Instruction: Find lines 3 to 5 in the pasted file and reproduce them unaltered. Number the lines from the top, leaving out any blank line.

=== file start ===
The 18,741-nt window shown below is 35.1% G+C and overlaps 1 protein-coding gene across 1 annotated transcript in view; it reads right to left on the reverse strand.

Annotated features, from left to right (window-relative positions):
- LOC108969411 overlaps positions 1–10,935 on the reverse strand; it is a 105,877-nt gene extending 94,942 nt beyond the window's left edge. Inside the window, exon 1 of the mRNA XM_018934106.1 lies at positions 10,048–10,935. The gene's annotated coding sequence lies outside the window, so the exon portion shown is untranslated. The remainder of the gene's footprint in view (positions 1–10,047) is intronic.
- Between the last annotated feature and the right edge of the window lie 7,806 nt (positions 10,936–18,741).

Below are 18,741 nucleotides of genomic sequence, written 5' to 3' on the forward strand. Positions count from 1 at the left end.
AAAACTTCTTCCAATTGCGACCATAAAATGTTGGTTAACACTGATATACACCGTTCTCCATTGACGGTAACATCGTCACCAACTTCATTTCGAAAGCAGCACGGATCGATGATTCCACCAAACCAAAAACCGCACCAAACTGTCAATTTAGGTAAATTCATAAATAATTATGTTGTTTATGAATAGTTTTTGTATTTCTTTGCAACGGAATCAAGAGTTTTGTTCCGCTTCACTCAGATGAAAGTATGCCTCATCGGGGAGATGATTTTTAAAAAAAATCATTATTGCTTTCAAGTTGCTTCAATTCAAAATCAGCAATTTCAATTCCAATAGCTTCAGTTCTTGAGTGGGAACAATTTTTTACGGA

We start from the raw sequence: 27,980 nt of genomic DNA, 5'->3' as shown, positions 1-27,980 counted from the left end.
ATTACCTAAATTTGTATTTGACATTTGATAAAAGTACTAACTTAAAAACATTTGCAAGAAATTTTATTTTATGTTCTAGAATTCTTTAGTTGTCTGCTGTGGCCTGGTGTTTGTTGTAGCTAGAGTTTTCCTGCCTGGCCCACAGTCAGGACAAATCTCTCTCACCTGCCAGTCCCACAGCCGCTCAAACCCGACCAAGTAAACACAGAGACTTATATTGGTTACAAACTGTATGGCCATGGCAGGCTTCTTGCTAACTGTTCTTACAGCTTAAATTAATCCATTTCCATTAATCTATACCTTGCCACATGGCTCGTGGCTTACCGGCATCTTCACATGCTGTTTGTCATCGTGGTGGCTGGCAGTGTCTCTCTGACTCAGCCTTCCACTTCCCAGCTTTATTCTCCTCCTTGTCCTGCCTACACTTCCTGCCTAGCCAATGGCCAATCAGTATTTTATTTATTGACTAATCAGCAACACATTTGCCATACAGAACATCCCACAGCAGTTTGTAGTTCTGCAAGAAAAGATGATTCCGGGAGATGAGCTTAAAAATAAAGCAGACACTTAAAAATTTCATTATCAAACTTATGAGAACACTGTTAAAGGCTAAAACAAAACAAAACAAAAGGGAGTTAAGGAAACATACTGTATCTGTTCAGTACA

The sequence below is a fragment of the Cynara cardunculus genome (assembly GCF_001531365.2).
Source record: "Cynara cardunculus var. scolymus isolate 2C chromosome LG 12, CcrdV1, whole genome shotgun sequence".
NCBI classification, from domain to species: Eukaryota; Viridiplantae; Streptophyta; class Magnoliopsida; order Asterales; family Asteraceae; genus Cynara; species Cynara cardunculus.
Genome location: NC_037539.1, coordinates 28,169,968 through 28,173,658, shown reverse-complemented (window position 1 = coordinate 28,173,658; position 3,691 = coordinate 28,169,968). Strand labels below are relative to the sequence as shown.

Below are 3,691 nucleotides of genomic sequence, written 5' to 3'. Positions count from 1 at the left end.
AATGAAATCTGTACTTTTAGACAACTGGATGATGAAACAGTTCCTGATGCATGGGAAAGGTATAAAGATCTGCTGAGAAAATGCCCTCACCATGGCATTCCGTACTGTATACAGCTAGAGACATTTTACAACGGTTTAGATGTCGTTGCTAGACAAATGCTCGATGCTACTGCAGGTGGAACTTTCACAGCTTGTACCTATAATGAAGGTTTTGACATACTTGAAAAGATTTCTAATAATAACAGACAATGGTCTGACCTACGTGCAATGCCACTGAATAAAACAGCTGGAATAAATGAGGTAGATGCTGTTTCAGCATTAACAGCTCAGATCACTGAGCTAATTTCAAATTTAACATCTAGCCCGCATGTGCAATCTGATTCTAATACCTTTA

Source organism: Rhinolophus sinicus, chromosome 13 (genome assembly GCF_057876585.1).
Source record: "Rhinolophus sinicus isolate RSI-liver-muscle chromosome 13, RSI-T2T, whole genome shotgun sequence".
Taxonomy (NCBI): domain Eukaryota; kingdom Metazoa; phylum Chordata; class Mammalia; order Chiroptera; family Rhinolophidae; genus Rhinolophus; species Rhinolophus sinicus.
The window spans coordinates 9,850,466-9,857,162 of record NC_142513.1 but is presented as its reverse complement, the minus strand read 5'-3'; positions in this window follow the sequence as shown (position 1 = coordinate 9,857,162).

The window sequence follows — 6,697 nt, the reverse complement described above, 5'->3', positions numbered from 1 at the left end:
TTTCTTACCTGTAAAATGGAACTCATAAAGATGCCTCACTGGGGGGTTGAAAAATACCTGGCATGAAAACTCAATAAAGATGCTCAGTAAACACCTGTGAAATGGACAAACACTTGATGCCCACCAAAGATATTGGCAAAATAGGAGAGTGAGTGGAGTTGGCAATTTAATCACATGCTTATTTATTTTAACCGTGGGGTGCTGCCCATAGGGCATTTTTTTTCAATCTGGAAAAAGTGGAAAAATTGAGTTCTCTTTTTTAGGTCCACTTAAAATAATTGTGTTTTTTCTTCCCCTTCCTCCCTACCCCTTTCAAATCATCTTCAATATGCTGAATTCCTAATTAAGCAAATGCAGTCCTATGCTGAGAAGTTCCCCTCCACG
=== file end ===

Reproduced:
- LOC108969411 overlaps positions 1–10,935 on the reverse strand; it is a 105,877-nt gene extending 94,942 nt beyond the window's left edge. Inside the window, exon 1 of the mRNA XM_018934106.1 lies at positions 10,048–10,935. The gene's annotated coding sequence lies outside the window, so the exon portion shown is untranslated. The remainder of the gene's footprint in view (positions 1–10,047) is intronic.
- Between the last annotated feature and the right edge of the window lie 7,806 nt (positions 10,936–18,741).

Below are 18,741 nucleotides of genomic sequence, written 5' to 3' on the forward strand. Positions count from 1 at the left end.